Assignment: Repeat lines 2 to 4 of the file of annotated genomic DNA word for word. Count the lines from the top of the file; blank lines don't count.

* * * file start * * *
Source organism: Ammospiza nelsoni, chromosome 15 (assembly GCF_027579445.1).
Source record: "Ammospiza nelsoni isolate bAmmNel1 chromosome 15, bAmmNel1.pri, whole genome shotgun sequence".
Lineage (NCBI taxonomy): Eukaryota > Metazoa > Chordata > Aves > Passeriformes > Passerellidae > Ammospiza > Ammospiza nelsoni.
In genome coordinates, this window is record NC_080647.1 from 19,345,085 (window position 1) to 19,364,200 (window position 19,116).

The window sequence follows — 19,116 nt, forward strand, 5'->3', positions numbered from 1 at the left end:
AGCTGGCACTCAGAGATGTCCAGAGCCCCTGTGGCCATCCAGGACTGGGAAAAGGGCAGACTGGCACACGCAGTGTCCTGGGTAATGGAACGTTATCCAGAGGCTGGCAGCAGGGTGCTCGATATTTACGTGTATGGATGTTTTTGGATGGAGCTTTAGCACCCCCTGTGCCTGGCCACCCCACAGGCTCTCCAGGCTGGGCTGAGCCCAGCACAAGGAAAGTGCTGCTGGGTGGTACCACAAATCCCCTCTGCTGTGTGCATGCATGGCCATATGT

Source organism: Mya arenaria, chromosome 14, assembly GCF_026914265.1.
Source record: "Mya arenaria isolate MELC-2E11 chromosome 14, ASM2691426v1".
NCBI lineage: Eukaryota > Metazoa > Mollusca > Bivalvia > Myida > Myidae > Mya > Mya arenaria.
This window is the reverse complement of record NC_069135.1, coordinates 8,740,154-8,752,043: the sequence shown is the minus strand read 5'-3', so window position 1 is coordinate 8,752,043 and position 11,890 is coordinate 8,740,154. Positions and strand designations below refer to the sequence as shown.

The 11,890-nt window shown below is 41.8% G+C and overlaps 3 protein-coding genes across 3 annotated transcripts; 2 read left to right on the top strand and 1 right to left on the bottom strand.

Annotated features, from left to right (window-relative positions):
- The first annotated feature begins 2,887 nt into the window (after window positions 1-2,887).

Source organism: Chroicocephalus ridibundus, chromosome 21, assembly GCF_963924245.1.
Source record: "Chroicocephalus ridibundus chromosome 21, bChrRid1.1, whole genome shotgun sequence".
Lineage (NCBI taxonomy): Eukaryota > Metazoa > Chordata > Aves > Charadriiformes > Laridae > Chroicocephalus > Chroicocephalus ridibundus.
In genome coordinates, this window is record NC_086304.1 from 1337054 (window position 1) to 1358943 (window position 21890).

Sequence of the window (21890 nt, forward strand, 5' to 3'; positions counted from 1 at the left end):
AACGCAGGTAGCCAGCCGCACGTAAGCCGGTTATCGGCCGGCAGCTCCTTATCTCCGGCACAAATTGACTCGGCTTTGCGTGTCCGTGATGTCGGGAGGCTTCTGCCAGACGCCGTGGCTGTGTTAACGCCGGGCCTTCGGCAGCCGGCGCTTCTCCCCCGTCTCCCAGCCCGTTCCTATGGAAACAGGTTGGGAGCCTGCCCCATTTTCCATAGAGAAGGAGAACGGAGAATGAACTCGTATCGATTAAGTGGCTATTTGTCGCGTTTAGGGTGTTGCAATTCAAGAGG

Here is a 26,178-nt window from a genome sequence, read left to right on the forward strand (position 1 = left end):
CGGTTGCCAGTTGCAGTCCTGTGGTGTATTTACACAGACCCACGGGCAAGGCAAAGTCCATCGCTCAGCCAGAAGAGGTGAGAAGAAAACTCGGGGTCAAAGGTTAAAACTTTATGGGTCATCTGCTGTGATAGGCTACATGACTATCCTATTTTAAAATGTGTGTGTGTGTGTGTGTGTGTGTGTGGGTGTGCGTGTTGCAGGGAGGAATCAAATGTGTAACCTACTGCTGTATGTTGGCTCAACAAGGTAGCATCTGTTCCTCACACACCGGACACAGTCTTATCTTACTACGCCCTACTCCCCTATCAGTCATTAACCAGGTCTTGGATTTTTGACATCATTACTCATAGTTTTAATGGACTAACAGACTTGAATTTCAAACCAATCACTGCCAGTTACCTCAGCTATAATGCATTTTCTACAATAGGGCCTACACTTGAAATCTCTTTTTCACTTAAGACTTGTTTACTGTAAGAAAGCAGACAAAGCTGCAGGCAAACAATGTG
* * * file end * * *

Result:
Source record: "Ammospiza nelsoni isolate bAmmNel1 chromosome 15, bAmmNel1.pri, whole genome shotgun sequence".
Lineage (NCBI taxonomy): Eukaryota > Metazoa > Chordata > Aves > Passeriformes > Passerellidae > Ammospiza > Ammospiza nelsoni.
In genome coordinates, this window is record NC_080647.1 from 19,345,085 (window position 1) to 19,364,200 (window position 19,116).